Germany’s Volkswagen AG , Europe’s biggest automaker, is betting that the launch of a feature-rich subcompact in India next year will build on its mere 2 percent market share and drive expansion in the quick-growing emerging market.
The new car will fall in the small but burgeoning segment for vehicles shorter than 4 metres, to take advantage of tax breaks, and come with perks usually reserved for high-end models, such as dual airbags and automatic gear shift.
The car will mark a late entry into a segment popular with a growing middle class seeking high-spec yet affordable vehicles. Market leaders Maruti Suzuki India Ltd, Hyundai Motor Co and Honda Motor Co already sell sub-4 metre sedan models.
“That’s where we see the better future,” Michael Mayer, VW’s director of passenger cars in India, told Reuters.
“Developing a car takes some time but in this particular case we took a rapid decision … to make it come to market as fast as possible,” he said in an interview on Tuesday.
Lack of such compact and competitively priced cars has put Volkswagen on a weaker footing in India, where sales fell 14 percent to about 45,000 vehicles in the business year ended March 31. That compared with a market increase of 5 percent, data from the Society of Indian Automobile Manufacturers showed.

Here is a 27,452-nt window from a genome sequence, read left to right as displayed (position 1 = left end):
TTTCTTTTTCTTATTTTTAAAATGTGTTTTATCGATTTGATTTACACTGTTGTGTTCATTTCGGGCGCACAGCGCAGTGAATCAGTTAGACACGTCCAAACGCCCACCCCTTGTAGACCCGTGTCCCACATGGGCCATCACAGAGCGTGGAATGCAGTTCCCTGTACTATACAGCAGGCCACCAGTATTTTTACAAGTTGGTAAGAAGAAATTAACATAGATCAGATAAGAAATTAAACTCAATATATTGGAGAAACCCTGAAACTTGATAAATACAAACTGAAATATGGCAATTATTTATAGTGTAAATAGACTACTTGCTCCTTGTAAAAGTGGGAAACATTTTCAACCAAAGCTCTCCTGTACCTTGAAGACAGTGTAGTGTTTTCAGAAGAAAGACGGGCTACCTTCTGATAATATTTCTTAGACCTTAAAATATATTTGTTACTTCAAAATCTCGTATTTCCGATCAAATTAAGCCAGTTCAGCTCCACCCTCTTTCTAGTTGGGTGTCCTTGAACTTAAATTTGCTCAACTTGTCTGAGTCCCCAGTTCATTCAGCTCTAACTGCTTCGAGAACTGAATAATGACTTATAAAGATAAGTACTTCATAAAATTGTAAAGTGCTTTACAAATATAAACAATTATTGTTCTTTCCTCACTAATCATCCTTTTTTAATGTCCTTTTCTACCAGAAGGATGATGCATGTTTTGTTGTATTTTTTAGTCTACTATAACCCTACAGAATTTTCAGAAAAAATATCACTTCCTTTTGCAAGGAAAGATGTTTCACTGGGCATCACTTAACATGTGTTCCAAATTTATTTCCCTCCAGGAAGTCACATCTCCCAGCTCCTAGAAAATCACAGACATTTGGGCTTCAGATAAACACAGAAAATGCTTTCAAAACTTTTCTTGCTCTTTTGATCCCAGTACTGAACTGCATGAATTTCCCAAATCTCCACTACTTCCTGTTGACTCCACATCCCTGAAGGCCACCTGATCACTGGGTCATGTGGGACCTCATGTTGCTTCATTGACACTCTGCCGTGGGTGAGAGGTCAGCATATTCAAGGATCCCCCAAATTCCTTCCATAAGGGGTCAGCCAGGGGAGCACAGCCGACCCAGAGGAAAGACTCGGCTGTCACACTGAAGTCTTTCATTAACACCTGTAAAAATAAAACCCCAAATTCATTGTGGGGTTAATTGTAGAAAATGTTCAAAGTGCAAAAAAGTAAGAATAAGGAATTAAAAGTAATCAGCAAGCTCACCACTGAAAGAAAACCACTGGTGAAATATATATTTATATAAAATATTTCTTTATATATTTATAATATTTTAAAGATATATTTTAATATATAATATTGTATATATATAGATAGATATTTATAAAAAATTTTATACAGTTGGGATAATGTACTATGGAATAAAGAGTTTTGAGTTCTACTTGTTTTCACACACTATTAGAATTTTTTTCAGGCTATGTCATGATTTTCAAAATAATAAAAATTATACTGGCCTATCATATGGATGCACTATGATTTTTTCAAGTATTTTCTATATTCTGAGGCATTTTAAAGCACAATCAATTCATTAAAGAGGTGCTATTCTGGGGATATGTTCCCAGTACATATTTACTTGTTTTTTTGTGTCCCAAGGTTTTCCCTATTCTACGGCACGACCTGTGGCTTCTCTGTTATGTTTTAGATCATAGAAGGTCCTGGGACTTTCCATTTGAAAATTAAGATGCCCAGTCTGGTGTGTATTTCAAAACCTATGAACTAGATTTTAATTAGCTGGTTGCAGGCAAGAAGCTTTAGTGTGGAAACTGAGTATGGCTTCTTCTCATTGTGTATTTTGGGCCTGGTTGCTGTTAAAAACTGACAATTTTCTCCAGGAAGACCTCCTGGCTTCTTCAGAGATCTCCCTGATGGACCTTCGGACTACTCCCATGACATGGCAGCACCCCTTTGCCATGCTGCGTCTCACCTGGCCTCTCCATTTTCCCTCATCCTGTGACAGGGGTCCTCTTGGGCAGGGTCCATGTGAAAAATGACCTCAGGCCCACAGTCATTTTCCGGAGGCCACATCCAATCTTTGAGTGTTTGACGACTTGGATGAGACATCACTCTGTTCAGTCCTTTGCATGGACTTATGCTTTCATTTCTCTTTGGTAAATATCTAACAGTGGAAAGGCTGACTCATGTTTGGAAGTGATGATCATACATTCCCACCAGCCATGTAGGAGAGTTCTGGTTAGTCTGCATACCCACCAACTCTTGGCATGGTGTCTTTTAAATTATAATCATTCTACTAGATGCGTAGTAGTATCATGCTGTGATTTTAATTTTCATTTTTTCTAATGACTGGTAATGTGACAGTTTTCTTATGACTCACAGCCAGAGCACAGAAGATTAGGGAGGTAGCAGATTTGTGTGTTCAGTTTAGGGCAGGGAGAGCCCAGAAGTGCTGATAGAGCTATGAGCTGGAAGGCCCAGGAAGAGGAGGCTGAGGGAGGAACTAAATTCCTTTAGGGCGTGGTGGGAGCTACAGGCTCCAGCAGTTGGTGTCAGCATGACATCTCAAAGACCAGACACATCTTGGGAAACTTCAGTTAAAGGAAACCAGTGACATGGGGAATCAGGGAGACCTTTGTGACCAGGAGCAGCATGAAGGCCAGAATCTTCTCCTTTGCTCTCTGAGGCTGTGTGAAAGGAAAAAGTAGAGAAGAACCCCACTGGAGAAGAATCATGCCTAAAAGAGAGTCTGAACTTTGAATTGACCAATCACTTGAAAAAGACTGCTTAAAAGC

Volkswagen hopes the new model, tailored for India and built locally, will reverse the decline.
Once it launches the new sedan Volkswagen would need to weigh expanding its production capacity of 130,000 vehicles a year, Mayer said, indicating its ambition to sell in India and export to other emerging markets, although he did not say where.
Volkswagen, which produced about 107,000 vehicles in the year to end-March, with nearly two-thirds of them exported, plans to increase capacity to 200,000 vehicles by 2018, a company spokesman said.
SMALL IS BEAUTIFUL
Sales of subcompact sedans and subcompact SUVs made up a sixth of the 2.6 million cars sold in India last year, market researcher IHS says, with such sales likely to double to nearly 1 million by 2020.
The sub-4 meter segment benefits from a lower excise duty rate of 12 percent, aimed at encouraging smaller cars, to rein in traffic congestion, versus up to 30 percent on bigger cars.
The preference for the sedan body shape makes subcompact sedans unique to India, Mayer said, adding that it also presents a challenge: squeezing high-end features into a small car and making it look good, while keeping costs low.
To contain costs Volkswagen plans to produce the vehicle on the same production line as its Polo hatchback and Vento sedan, Mayer said. “We must find smart solutions,” he said.